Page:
What is a Dual WAN Router?
To support an internet failover connection, your internet router must be able to connect to two internet connections at once and have the software to support failover capabilities. A dual WAN failover router is an internet router that inputs and outputs over two separate internet connections.
Typically, businesses use a dual WAN router with one wired and one wireless port to support failover for cable internet. If your business relies on installed mobile internet as your primary internet connection, though, you should choose a wireless router with multiple SIM slots instead.
Let’s take a closer look at these two kinds of dual WAN routers, as well as their redundancy and load balancing functions.
Dual WAN Failover Routers For One Cable and one Wireless Connection
To be effective, your internet failover needs to kick in as soon as your business’s cable internet connection goes down. Ideally, there should be no gap in coverage between the time your primary internet connection fails and your failover connection jumps into action. The right hardware, i.e. a router that can support both a wired and wireless connection, makes this possible.
With a dual WAN internet router, your wireless failover immediately activates whenever your primary connection goes offline. As soon as the router stops detecting a wired connection, it will automatically connect to 5G or 4G LTE. The transition between the two internet connections is seamless, so your business will never lose access to critical applications – even temporarily.
If you have a strong cable internet connection, you probably only need to use your failover connection when something goes wrong with your primary connection. To enable this type of failover function, set your router settings on redundancy rather than load balancing.
Dual WAN Routers For two Wireless Connections
For some rural businesses, cable internet isn’t an option. If your business’s uses installed mobile internet as a primary internet connection, you can still benefit from adding a second wireless connection as a failover. A second 5G or 4G LTE connection can diversify your wireless networks and keep you online if your primary network loses connection.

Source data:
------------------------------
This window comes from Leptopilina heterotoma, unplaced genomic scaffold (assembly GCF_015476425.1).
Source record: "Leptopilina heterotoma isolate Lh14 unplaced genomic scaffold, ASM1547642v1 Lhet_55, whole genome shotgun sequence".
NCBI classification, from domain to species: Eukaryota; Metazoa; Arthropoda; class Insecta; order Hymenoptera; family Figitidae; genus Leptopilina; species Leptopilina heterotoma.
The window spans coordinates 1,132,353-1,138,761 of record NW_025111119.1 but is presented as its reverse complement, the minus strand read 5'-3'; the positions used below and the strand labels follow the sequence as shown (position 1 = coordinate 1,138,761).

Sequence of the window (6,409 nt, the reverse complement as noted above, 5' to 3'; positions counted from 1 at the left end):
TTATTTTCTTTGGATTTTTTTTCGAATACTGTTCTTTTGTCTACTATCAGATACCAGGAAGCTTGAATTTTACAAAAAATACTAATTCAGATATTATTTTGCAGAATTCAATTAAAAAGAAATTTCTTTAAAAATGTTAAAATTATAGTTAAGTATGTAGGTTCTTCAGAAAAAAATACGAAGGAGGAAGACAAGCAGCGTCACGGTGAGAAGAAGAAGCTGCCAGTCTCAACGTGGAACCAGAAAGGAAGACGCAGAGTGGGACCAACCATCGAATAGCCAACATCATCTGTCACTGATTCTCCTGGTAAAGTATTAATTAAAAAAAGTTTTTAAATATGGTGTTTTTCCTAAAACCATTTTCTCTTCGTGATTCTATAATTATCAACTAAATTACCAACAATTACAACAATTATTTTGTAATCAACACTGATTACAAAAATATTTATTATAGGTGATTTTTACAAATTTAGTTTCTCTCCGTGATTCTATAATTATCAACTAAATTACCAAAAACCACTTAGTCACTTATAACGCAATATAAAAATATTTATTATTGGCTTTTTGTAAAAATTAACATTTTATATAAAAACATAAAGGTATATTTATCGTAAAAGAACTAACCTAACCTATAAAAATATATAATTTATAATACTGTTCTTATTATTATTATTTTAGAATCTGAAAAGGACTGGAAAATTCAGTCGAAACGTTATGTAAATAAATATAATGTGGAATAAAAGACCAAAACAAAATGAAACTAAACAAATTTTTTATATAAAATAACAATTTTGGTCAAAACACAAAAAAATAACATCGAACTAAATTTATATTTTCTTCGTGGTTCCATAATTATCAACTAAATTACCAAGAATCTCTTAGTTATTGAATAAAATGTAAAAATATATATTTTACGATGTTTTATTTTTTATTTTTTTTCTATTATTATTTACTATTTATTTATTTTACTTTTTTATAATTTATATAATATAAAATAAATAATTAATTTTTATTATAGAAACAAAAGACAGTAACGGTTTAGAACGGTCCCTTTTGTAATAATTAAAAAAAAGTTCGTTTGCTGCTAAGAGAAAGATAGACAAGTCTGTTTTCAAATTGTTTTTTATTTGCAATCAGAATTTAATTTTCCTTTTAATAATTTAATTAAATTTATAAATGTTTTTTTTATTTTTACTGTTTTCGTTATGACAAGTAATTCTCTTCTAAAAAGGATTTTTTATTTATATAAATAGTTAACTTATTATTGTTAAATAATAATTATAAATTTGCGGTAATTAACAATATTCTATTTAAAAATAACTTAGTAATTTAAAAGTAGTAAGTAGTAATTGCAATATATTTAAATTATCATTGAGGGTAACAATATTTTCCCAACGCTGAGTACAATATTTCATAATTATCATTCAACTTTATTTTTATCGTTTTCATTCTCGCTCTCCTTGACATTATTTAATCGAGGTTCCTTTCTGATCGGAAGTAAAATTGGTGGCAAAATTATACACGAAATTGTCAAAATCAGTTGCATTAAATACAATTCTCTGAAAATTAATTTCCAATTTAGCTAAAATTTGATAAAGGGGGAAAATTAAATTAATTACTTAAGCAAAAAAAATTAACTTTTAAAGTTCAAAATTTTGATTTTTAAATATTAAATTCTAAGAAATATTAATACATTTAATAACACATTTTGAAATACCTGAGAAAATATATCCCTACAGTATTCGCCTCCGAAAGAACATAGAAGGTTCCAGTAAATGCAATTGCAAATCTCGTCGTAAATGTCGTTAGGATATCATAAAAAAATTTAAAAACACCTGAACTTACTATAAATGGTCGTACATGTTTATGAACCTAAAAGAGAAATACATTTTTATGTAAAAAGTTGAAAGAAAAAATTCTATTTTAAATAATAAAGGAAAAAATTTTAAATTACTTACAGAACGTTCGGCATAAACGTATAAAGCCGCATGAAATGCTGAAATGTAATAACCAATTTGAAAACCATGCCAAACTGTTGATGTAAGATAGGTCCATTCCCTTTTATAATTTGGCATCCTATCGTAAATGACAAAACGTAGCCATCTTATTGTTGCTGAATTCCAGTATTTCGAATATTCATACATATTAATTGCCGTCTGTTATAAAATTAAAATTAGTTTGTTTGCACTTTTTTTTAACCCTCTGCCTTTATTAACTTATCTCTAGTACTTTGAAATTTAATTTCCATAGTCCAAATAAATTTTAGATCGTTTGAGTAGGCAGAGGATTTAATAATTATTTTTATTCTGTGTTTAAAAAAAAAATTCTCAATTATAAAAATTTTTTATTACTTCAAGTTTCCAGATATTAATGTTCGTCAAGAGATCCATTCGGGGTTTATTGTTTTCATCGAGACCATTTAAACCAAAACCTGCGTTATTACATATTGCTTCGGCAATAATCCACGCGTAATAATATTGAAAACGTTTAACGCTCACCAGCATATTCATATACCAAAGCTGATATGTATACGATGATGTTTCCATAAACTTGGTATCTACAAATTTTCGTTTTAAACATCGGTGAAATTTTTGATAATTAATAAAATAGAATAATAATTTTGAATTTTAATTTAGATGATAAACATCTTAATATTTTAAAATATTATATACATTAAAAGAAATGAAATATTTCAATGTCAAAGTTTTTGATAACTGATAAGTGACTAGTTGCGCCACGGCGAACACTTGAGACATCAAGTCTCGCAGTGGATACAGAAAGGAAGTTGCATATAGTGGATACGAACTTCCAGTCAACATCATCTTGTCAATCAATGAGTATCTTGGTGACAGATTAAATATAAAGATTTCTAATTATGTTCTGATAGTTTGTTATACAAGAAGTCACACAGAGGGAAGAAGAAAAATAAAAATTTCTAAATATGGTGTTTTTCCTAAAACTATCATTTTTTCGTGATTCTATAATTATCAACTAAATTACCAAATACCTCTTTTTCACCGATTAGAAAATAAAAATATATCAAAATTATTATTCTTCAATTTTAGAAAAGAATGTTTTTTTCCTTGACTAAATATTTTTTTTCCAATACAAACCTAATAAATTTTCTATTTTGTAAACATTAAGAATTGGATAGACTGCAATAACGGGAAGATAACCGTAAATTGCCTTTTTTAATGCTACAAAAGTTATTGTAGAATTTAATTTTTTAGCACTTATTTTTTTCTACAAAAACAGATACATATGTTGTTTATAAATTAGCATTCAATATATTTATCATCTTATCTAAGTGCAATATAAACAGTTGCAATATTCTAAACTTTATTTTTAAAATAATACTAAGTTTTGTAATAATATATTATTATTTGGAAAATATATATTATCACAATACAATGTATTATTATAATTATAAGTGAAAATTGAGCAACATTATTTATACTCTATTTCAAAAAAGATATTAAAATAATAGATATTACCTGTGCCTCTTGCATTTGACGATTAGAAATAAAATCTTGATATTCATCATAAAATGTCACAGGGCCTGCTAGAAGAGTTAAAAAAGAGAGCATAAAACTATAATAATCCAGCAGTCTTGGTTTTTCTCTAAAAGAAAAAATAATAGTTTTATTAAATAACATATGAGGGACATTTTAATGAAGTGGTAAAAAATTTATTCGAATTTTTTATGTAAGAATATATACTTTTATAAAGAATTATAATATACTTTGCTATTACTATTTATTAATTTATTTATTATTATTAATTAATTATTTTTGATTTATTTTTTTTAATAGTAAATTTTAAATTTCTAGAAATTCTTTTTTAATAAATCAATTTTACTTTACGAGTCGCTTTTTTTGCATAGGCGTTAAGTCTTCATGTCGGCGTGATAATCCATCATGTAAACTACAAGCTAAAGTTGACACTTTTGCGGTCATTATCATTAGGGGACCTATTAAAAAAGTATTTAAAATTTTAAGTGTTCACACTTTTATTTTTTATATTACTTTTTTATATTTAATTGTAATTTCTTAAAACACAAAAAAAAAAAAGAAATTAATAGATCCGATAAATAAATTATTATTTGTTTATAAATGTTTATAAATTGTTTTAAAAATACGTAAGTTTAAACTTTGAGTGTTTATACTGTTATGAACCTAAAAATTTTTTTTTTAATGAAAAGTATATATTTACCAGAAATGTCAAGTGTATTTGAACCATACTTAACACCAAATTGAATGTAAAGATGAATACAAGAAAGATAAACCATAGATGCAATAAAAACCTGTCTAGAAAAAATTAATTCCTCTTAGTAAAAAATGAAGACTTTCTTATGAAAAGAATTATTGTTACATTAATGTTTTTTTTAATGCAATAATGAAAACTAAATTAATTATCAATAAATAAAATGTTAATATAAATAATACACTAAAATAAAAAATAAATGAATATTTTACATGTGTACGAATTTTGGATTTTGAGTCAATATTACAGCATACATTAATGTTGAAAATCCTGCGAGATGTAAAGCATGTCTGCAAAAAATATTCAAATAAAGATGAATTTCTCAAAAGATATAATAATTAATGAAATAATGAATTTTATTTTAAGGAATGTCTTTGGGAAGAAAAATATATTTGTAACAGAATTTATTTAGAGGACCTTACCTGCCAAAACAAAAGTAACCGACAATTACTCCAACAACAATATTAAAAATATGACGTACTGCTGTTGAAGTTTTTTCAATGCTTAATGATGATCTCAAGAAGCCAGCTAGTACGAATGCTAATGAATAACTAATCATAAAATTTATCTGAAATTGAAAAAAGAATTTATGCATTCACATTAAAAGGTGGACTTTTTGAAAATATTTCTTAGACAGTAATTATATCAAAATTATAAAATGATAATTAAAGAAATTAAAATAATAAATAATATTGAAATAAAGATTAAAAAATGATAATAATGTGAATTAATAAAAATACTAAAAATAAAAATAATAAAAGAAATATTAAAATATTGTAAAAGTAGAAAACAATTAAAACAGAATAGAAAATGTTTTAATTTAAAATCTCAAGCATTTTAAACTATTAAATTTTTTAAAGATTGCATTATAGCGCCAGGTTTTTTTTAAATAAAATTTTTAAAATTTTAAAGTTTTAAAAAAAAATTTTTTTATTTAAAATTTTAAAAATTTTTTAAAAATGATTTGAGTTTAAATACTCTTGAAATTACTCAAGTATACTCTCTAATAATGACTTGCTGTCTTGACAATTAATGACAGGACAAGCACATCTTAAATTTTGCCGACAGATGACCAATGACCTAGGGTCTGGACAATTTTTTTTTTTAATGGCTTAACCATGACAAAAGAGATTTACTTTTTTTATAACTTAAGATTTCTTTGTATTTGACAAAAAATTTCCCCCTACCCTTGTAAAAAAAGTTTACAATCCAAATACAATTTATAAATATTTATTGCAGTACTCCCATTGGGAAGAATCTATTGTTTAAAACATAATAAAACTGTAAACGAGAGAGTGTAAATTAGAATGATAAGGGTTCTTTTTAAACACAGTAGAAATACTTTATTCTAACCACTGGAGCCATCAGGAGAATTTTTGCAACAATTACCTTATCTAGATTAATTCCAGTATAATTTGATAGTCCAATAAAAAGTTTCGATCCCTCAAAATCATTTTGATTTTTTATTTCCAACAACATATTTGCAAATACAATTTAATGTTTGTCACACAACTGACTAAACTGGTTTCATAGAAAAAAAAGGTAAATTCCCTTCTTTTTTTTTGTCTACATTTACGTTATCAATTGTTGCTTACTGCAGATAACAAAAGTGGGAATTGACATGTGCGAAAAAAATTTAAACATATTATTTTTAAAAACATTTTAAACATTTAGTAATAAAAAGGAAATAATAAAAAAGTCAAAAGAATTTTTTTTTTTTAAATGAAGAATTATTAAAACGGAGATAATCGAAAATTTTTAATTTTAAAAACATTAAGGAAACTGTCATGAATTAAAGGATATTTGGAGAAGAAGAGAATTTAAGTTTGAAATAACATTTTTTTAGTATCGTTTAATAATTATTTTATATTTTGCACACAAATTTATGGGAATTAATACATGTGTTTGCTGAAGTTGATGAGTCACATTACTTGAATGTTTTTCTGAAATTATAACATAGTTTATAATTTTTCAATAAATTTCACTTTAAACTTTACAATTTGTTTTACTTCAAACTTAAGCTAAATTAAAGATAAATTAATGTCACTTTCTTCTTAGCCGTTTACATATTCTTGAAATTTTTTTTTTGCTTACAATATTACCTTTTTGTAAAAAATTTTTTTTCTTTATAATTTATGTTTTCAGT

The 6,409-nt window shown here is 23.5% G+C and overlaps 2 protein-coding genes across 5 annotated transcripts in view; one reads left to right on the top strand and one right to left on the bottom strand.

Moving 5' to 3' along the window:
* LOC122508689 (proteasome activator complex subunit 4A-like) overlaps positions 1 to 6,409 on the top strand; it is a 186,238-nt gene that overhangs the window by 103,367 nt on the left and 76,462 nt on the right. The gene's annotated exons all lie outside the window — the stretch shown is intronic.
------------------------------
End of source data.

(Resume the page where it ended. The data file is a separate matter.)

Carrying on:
If you use mobile data as both a primary and failover internet connection, consider using the load balancing function in your router settings, rather than the redundancy function. Load balancing evenly distributes all the data packets from any download or upload between your two wireless connections, sharing the burden of the download or upload between two networks.
The load balancing function lets you utilize both connections at once, which can build coverage and speeds in rural areas. You’ll still have all the functionality of a failover internet connection, but you’ll also have more reliable and faster service while you’re using your primary connection.
If you have mobile data plans with a data cap or data throttling, the load balancing function also helps you stay under your monthly data limit, since it evenly distributes internet data between both your connections.
How to Install a Dual WAN Router
Where you put your cable internet modem doesn’t really matter, since the modem has a wired connection to your neighborhood’s cable network. That’s not the case with air-cards, which are the wireless 5G and 4G LTE modems built into your dual WAN router. Where you install your wireless router actually does have an effect on the speed and reliability of your failover connection.
Mobile data uses radio waves to transfer data. As these radio waves pass through any material, the permeability of that material affects the strength of the wave and, therefore, the strength of your cellular signal. Permeable materials like glass, wood, and stone don’t really affect your cellular signal, but impermeable materials like water, metal, or other conductors of electricity will reduce your signal strength.
To maximize your cellular signal strength, install your dual WAN router where there are the fewest impermeable obstructions between the aircard in your router and the nearest cellular tower. For best results, use a tool like cellmapper.net to find the nearest tower, then place your networking equipment (including your booster antenna if applicable) in a place where interference is minimal. If your building has a steel frame, for example, install your router or antenna in a window facing the nearest tower to minimize interference and maximize speeds.
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